A little while back I read The Pseudoscience Wars: Immanuel Velikovsky and the Birth of the Modern Fringe by Michael Gordin, a history professor at Princeton. It’s a case study of how professional scientists react to what they see as “pseudoscience”–something that has many of the trappings of real science but is not real science, at least not in the view of professional scientists. It’s a good read, working well as a narrative about the life and times of an unusual character. The story contrasts in interesting ways with that of other “pseuodsciences” with which I’m more familiar, like “creation science” or opposition to climate change science. And the book has implications for contemporary issues I care about, in particular peer review and scientific publishing. I recommend it highly. If you want to know more about why, read on!
The book tells the story of Immanuel Velikovsky (1895-1979), a Russian born Jew and Freudian psychoanalyst. Velikovsky emigrated to the US in 1939. Velikovsky’s research on ancient myths, originally intended as a project in the psychological interpretation of ancient history, eventually led him to publish Worlds In Collision in 1950. In that book, Velikovsky drew on on purported evidence from ancient texts to argue that in the 15th century BCE, Venus was ejected from Jupiter as a comet and passed close to Earth. This changed Earth’s orbit and axis and resulted in massive global catastrophes recorded in ancient texts. The book became a bestseller and caused a firestorm of controversy. The storm later revived in the 1960s and early ’70s, when Velikovsky (who had continued to pursue and publish his ideas) became a countercultural hero to US college students. But despite Velikovsky’s best efforts, his ideas mostly died with him. He and the massive public controversy surrounding his work are mostly forgotten today, even though only a few decades have passed. Gordin tells the story of Velikovsky and his ideas by drawing heavily on Velikovsky’s correspondence and extensive unpublished writings, as well as on the correspondence of his allies and opponents.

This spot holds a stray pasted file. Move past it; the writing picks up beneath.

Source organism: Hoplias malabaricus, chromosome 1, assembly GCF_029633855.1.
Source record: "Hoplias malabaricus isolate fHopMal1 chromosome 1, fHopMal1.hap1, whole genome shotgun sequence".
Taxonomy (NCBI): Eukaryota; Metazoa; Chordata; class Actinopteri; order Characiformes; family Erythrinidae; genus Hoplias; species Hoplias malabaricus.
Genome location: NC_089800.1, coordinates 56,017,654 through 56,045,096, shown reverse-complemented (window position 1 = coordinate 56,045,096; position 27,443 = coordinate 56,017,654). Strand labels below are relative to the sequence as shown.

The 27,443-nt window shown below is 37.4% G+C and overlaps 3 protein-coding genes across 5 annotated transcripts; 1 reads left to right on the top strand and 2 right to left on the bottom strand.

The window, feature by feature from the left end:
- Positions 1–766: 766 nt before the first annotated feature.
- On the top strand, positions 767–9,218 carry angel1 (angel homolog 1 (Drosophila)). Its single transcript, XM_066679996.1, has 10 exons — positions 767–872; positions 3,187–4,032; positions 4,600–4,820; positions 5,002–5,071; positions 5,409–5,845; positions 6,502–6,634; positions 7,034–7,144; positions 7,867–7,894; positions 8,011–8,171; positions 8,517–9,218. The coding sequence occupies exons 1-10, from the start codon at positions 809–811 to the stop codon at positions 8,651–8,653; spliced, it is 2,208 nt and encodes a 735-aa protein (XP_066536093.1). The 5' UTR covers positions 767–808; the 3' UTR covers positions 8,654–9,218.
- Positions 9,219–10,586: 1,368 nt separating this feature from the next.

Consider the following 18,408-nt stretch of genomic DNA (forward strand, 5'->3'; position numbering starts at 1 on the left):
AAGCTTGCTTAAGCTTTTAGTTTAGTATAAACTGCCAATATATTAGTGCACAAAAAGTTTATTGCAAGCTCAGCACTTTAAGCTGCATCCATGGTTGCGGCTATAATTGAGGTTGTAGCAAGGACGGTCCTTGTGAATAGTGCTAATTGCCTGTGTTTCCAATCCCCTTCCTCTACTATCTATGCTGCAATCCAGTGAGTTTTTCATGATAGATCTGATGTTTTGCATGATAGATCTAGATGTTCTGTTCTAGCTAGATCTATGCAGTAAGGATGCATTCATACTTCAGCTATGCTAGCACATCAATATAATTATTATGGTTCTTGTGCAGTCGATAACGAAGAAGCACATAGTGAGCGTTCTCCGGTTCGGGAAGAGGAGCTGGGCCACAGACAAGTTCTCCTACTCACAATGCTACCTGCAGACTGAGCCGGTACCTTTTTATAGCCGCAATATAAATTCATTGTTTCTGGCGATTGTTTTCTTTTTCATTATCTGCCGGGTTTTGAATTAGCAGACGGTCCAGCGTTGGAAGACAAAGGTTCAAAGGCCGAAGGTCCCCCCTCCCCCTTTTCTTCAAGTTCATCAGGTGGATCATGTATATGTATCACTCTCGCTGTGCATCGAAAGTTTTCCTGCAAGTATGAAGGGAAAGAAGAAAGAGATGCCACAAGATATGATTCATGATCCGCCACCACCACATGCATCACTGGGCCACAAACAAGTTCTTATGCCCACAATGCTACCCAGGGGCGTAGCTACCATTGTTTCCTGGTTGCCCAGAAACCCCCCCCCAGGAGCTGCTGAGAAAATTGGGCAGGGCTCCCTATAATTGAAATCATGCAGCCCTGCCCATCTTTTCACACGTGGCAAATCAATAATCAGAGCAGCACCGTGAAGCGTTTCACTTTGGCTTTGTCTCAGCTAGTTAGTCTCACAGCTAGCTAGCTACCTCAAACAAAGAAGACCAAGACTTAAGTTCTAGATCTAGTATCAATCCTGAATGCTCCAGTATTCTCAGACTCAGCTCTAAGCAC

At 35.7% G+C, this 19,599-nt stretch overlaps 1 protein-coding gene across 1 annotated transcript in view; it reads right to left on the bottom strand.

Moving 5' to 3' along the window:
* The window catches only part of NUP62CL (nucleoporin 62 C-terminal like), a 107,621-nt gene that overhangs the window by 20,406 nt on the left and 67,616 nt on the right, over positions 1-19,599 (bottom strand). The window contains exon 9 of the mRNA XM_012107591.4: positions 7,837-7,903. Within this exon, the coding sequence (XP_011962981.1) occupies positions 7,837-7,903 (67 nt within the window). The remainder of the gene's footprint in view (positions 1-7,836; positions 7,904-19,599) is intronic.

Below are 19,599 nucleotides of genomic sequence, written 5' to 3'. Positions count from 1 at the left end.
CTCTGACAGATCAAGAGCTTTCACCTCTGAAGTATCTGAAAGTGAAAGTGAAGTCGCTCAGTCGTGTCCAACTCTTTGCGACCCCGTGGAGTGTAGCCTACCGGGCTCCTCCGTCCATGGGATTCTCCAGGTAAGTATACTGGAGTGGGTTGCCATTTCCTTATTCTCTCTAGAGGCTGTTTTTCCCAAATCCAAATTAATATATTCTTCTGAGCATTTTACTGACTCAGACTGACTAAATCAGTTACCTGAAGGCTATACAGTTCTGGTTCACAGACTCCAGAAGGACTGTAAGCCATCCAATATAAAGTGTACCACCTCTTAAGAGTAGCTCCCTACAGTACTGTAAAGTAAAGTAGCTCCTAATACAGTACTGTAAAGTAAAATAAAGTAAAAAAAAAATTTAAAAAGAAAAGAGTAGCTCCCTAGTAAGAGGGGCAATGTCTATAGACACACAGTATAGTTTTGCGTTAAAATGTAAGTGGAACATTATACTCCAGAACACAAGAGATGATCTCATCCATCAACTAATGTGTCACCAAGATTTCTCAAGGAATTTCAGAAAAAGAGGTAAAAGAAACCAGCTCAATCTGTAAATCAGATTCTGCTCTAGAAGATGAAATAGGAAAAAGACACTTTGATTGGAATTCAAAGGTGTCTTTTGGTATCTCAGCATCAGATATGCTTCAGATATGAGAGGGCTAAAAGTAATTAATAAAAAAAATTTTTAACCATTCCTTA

Gordin’s book isn’t about whether Velikovsky’s claims were true. Gordin’s interests lie elsewhere. He uses Velikovsky’s story to argue that calling something “pseudoscience” is an act of boundary drawing–and such acts are always contestable. It’s infamously difficult to unambiguously separate “science” from “non-science”, and Gordin argues that it’s actually impossible. One intriguing way he makes this argument is to talk about Velikovsky’s own difficulties drawing boundaries around his own work, policing his own fringes. Velikovsky attracted followers and supporters–but those followers and supporters brought to the table their own ideas, their own interpretations of Velikovsky’s work, and their own suggestions about how it should be pursued. Any discipline, field, or program of inquiry, in order to exist at all, has to draw boundaries that define what it is and what it isn’t.
One way the boundary between science and non-science gets drawn is via peer review. Gordin talks at length about this, and what he found may surprise you. This was one of the most interesting and thought-provoking aspects of the book for me. Gordin notes that one reason astronomers were so upset by Worlds In Collision is that it was originally published as nonfiction by Macmillan, then the most respected publisher of scientific books (especially textbooks) in the US. Getting published by Macmillan was a stamp of serious approval. Outraged astronomers initially accused Macmillan of failing to have Velikovsky’s book peer reviewed–but in fact, Macmillan had had it peer reviewed, in the usual way. The reviewers were all perfectly reasonable choices, and while they all had serious reservations about the correctness of Velikovsky’s claims, they all recommended that the book be published, so that its claims could be exposed to scrutiny. Velikovsky correctly accused his opponents of organized efforts to suppress his ideas (astronomers organized a boycott of Macmillan, and in fear of losing its textbook market Macmillan sold the rights to Worlds in Collision to another publisher). But Velikovsky was no exemplar of openness. As noted above, he himself spent much effort exercising oversight on anyone who wanted to promote his ideas, and purging those who deviated from orthodoxy.